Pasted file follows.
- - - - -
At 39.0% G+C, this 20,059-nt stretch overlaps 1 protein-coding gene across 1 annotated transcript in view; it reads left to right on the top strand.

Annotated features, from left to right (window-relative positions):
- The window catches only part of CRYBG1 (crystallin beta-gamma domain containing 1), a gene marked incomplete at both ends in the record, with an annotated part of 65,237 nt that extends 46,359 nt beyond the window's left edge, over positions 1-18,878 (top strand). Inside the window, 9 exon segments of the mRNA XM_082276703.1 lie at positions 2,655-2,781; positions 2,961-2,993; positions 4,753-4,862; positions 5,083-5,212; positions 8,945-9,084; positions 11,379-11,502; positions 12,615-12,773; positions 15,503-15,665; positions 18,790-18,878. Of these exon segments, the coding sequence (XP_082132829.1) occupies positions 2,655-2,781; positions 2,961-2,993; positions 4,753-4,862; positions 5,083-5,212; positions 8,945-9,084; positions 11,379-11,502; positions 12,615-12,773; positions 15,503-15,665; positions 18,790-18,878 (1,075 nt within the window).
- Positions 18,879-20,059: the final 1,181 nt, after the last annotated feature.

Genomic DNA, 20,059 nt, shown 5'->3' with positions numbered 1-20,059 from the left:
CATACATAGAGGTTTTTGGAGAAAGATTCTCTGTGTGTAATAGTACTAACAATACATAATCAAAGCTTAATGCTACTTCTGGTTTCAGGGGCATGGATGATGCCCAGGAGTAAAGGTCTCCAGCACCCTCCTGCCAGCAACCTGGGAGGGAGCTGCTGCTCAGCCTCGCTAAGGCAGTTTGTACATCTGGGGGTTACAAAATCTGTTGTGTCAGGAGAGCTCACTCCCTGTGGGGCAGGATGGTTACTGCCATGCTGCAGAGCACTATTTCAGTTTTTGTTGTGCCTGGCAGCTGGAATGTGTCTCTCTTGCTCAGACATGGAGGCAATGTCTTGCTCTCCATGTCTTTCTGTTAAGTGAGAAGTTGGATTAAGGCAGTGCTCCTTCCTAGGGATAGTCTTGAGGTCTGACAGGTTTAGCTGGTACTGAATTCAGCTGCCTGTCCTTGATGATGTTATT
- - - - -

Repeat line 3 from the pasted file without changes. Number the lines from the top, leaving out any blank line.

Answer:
- The window catches only part of CRYBG1 (crystallin beta-gamma domain containing 1), a gene marked incomplete at both ends in the record, with an annotated part of 65,237 nt that extends 46,359 nt beyond the window's left edge, over positions 1-18,878 (top strand). Inside the window, 9 exon segments of the mRNA XM_082276703.1 lie at positions 2,655-2,781; positions 2,961-2,993; positions 4,753-4,862; positions 5,083-5,212; positions 8,945-9,084; positions 11,379-11,502; positions 12,615-12,773; positions 15,503-15,665; positions 18,790-18,878. Of these exon segments, the coding sequence (XP_082132829.1) occupies positions 2,655-2,781; positions 2,961-2,993; positions 4,753-4,862; positions 5,083-5,212; positions 8,945-9,084; positions 11,379-11,502; positions 12,615-12,773; positions 15,503-15,665; positions 18,790-18,878 (1,075 nt within the window).